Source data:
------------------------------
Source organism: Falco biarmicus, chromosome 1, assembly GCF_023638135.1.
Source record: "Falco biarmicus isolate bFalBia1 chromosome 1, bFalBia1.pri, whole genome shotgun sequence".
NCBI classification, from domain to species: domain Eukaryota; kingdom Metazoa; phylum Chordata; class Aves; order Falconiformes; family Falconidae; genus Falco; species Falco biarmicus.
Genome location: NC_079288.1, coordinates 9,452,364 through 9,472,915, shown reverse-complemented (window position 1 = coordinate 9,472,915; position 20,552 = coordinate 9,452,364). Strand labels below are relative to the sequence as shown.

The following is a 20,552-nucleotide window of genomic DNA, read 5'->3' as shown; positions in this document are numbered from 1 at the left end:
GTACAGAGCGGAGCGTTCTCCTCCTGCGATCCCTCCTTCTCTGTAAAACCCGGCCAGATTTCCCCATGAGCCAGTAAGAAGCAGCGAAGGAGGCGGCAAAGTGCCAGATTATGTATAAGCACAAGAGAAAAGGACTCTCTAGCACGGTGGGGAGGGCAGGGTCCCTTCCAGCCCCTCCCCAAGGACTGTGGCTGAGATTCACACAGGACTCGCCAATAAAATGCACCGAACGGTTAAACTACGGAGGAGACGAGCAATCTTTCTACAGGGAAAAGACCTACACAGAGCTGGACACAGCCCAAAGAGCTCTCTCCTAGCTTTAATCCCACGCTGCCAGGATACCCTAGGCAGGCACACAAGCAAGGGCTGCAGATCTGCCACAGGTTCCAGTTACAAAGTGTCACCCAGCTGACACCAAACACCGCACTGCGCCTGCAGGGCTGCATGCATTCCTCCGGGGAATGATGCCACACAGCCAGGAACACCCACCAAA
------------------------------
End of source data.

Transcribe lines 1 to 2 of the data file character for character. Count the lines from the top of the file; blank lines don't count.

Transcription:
Source organism: Falco biarmicus, chromosome 1, assembly GCF_023638135.1.
Source record: "Falco biarmicus isolate bFalBia1 chromosome 1, bFalBia1.pri, whole genome shotgun sequence".